I am constantly asked why it is so difficult to obtain a yechidus with the Rebbe and why should people not anticipate receiving an immediate written response to their letters, if any at all.

Let us consider some of the facts.

The Rebbe heads a huge and successful international organization with many branches that, literally, span the globe.

The Rebbe is personally reported to regarding all the intricate day-to-day details of worldwide Lubavitch activities. He is also constantly involved with all major facets of his representatives’ communal, as well as personal and familial lives. Just imagine the constant stream of reports and queries that are coming in from the scores of branches throughout the USA, Canada, South America, Israel, five branches around Britain, Europe, Australia, and both North and South Africa.

The Rebbe’s talks of Torah are published not less than once a week, but always only after the Rebbe personally edits the publications.

During the course of an average year, the Rebbe presides over approximately forty farbrengens. At each one, the Rebbe speaks for a few hours, often for as many as five hours or longer. These numerous hours of Torah most certainly require intensive and concentrated preparation.

The Rebbe just celebrated his seventy-third birthday, until 120; yet, he continues to spend twelve hours a day in his study. This, besides the countless hours a month spent at the ohel of the previous Rebbe.

There are by now tens of thousands of “correspondents” in almost every major city throughout many countries (including Russia and its satellites) on most continents. Many of these correspondents do not consider themselves followers of Lubavitch; nevertheless, they also know to turn to the Rebbe for advice and help; and they, of course, receive the desired help.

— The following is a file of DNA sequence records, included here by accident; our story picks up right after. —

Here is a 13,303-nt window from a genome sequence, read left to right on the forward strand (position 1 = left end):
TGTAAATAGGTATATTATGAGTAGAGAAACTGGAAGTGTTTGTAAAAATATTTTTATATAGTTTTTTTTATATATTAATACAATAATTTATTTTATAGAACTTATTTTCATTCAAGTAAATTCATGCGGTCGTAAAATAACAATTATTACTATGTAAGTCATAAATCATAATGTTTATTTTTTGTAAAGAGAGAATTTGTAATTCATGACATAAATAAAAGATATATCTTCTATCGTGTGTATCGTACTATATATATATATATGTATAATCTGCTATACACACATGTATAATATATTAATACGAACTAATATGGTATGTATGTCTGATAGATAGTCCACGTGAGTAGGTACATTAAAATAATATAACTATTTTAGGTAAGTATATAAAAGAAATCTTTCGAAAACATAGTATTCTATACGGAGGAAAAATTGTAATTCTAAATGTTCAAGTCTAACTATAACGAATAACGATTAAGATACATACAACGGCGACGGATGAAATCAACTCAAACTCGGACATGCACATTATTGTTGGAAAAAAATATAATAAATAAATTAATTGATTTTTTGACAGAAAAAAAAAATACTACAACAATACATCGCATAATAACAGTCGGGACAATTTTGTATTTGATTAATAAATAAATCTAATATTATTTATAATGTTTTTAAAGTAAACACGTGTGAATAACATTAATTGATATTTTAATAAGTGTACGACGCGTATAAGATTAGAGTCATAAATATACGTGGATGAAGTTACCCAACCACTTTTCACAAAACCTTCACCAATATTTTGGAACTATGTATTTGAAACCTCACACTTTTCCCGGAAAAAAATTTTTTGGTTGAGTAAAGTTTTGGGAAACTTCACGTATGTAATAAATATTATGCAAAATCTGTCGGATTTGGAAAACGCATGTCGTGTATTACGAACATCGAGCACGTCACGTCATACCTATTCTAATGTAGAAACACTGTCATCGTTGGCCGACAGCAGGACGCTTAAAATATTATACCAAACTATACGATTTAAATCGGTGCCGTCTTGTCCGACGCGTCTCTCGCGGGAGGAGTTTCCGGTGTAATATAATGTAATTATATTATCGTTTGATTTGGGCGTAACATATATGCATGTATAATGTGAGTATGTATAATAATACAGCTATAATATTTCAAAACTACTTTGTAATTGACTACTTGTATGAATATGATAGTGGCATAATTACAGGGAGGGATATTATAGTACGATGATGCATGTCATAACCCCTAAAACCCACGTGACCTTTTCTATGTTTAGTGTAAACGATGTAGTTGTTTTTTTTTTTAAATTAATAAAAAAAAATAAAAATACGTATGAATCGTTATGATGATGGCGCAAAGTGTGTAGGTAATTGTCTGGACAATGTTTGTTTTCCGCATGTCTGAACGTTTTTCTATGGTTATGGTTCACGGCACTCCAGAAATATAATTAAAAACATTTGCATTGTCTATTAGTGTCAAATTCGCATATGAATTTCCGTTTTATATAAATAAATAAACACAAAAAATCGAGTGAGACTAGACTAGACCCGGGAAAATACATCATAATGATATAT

The Rebbe himself insists on personally opening every single letter addressed to him; they number in the hundreds most days. The post office will make two or even three mail deliveries on some days – and many additional letters arrive by hand delivery.

Each week, hundreds of replies are sent out in Hebrew, Yiddish, English, Russian, French or Spanish, but it is humanly impossible to reply to as many as 1,800 letters received a week (about 90,000 letters a year). One thing everyone can be certain of is that every single letter is opened and read by the Rebbe himself.

In these days of easy communications, many people will telephone for blessings or replies to their letters. This method never fails. The four or five telephones are thus constantly and endlessly receiving urgent messages, also for the Rebbe’s personal attention. The Rebbe does not usually talk to people on the phone, but he still has to constantly be available for his response to every caller’s queries and problems which are relayed to him via his secretariat.